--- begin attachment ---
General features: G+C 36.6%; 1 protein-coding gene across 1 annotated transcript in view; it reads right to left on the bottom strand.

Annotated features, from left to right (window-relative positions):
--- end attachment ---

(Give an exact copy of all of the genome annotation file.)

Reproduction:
General features: G+C 36.6%; 1 protein-coding gene across 1 annotated transcript in view; it reads right to left on the bottom strand.

Annotated features, from left to right (window-relative positions):